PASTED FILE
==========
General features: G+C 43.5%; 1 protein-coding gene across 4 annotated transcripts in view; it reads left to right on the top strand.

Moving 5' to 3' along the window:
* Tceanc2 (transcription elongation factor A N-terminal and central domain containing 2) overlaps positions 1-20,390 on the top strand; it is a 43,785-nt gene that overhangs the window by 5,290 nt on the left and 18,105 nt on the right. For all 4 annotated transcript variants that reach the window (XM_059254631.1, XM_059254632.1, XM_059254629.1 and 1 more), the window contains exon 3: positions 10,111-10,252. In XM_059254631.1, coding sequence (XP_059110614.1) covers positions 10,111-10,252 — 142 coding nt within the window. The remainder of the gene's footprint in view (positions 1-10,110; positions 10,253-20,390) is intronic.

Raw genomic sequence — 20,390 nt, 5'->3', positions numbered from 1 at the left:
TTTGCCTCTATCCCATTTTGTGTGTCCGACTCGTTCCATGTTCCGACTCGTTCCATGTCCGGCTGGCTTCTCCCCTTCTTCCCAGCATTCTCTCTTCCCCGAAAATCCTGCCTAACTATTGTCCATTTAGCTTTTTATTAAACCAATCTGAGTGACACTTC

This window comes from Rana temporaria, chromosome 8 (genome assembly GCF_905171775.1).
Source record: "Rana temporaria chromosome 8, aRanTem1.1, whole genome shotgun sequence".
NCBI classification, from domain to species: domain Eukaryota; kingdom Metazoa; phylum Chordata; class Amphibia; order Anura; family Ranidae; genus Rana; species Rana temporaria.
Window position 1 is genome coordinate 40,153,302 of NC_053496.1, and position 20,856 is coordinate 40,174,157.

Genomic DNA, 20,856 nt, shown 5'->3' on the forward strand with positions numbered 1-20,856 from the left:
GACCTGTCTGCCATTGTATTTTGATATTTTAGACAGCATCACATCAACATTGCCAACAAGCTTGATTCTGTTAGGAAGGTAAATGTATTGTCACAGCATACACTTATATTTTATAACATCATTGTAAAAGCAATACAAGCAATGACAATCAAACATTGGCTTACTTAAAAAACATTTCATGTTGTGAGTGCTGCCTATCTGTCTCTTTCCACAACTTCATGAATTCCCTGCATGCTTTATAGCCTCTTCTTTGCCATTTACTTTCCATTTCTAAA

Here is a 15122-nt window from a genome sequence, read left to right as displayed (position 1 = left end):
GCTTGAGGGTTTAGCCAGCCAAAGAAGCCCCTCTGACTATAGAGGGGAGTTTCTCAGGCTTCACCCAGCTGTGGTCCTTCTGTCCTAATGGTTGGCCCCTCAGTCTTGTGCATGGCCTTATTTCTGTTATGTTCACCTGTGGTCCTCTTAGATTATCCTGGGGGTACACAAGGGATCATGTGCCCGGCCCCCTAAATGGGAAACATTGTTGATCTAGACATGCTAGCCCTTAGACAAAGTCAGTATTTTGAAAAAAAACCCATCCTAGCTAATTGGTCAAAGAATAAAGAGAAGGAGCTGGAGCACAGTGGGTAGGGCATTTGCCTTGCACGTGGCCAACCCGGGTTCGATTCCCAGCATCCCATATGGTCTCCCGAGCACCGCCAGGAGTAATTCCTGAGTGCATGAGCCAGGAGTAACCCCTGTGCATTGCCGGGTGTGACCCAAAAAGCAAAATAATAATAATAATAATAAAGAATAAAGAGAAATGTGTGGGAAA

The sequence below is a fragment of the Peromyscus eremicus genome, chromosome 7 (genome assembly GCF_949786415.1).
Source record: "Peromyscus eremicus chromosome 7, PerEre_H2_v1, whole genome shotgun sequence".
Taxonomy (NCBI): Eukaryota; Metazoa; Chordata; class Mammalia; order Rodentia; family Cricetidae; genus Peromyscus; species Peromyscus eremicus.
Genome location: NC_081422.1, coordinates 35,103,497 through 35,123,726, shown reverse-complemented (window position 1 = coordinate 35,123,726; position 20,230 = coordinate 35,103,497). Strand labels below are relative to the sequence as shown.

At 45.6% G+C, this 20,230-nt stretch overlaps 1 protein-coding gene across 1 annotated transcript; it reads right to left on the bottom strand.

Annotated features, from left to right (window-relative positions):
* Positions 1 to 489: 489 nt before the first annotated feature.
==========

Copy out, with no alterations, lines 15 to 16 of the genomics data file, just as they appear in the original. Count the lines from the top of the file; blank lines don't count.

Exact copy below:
Source record: "Peromyscus eremicus chromosome 7, PerEre_H2_v1, whole genome shotgun sequence".
Taxonomy (NCBI): Eukaryota; Metazoa; Chordata; class Mammalia; order Rodentia; family Cricetidae; genus Peromyscus; species Peromyscus eremicus.